Biden holds a ‘Souls to the Polls’ event in Philadelphia
Former Vice President Joe Biden made a pitch to Black voters in Philadelphia on Sunday, arguing that they had been hit hard by the coronavirus and President Trump's purportedly divisive tone while in office.
"In two days, we can put an end to a presidency that fanned the flames of hate, poured gasoline on every opportunity he had all across this nation," Biden said at the "souls to the polls" event.
The former vice president described Trump's response to the virus, which has disproportionately impacted Black communities, as "almost criminal."
He added that his response to the pandemic would include a plan for "full and fair distribution of therapeutics and vaccines" as well as "a plan to address the disproportionate way this virus has been hitting and devastating the Black community across America."
Biden described the election as "the most important election of our lifetimes. We're at an inflection point, so we have to vote like we never did before."
Referring to the late Rep. John Lewis, a civil rights icon, Biden described freedom as an act. "As my late friend John Lewis reminded us, freedom is not a state, freedom is an act. We have to defend it. We have to vote," he said.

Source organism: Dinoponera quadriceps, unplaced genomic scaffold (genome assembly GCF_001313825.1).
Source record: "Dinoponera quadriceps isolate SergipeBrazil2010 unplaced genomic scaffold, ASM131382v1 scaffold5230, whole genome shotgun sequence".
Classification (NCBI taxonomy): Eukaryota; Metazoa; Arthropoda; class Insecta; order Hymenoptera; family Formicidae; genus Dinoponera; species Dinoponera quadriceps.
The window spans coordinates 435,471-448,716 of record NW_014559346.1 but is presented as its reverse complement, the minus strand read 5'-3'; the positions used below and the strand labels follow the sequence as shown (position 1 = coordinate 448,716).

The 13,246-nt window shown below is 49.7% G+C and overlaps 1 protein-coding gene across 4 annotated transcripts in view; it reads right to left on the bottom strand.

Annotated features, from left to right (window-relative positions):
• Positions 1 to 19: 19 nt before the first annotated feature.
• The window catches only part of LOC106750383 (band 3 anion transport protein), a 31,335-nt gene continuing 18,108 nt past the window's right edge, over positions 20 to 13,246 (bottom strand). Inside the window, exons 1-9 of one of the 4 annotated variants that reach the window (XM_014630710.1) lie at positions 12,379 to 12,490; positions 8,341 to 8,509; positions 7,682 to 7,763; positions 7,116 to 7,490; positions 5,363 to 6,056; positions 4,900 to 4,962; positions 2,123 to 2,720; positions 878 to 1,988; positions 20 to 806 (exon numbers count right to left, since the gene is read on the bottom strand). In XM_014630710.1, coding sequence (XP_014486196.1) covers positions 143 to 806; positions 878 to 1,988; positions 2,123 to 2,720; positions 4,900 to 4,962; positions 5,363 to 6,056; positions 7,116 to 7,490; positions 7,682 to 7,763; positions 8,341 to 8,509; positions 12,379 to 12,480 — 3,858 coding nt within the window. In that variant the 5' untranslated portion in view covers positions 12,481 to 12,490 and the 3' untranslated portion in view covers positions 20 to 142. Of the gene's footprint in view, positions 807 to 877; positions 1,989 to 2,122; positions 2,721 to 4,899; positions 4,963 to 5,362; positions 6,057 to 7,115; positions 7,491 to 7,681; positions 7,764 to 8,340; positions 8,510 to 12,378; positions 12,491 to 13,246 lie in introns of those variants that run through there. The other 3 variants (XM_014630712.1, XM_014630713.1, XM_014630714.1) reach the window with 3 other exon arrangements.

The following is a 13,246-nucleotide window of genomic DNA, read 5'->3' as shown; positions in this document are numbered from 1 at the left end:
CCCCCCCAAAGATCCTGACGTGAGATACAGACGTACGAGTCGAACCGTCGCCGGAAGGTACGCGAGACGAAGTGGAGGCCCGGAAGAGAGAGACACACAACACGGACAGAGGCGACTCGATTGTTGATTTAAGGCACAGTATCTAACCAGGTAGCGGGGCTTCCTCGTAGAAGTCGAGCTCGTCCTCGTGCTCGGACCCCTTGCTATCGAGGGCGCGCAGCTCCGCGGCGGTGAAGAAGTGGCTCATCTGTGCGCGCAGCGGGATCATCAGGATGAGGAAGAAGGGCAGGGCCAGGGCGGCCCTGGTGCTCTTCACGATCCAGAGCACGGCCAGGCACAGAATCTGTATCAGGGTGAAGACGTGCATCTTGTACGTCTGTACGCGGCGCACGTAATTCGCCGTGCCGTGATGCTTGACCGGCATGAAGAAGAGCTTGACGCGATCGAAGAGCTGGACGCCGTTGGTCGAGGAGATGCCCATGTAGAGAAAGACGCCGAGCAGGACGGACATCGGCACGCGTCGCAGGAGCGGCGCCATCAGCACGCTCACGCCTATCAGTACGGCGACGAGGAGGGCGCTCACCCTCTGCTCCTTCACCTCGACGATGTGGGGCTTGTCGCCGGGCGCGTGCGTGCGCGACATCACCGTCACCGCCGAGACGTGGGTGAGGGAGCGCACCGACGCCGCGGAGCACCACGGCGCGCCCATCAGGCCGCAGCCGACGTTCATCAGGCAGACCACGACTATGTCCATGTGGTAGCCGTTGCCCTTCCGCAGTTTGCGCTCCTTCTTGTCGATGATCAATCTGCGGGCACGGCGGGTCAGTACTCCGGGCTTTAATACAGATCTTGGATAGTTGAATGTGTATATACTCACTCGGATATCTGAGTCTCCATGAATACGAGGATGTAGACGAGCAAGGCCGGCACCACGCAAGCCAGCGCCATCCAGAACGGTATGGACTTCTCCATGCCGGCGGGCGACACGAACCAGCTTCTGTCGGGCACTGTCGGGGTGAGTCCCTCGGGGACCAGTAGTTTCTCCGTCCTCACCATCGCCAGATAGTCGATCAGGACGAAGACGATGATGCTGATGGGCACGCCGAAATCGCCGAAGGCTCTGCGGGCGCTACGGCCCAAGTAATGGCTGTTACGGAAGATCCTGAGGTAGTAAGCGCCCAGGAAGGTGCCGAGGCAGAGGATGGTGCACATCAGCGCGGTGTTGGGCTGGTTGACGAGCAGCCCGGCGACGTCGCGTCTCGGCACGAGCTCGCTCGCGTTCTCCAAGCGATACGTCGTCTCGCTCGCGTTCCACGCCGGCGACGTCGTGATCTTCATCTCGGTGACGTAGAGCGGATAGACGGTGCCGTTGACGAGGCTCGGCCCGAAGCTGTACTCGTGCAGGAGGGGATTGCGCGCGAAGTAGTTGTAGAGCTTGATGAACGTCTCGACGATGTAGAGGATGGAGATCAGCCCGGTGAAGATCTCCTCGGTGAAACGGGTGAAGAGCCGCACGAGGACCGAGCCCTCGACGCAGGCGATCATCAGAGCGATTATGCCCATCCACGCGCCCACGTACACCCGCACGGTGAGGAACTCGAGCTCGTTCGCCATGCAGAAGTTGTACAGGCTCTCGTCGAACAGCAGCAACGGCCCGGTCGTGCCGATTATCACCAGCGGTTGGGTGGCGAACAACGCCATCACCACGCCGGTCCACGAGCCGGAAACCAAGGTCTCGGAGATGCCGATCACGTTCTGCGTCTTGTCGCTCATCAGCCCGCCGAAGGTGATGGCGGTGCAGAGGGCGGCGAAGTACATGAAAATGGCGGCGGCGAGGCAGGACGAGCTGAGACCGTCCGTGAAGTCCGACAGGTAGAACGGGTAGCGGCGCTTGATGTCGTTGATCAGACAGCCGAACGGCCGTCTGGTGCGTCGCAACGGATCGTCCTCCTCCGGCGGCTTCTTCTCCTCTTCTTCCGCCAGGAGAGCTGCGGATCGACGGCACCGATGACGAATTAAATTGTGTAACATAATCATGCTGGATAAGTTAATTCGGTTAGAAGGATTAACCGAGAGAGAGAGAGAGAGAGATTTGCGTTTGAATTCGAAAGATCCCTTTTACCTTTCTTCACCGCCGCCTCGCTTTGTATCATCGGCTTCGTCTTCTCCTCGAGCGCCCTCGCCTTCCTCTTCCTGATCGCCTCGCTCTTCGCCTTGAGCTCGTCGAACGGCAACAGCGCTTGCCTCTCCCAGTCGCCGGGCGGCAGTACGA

Sunday's rally was part of a broader final push by the Biden campaign to mobilize Black voters before Election Day.
With more than 91 million votes already cast, Trump and Biden are out of time to reshape the race. Instead, they’re focusing on their base and making sure that any potential supporters have either already voted or plan to do so in person on Tuesday.
For Biden, that means paying close attention to Black voters who are a critical part of the coalition he needs to build to win. His campaign’s final burst of travel was tailored to boost that support: After Philadelphia, he was to be in Cleveland and Pittsburgh on Monday. And after stops with Biden in Detroit and Flint, Mich., on Saturday, former President Barack Obama heads to Georgia on Monday to stump for his vice president's own White House bid.
The Associated Press contributed to this report.
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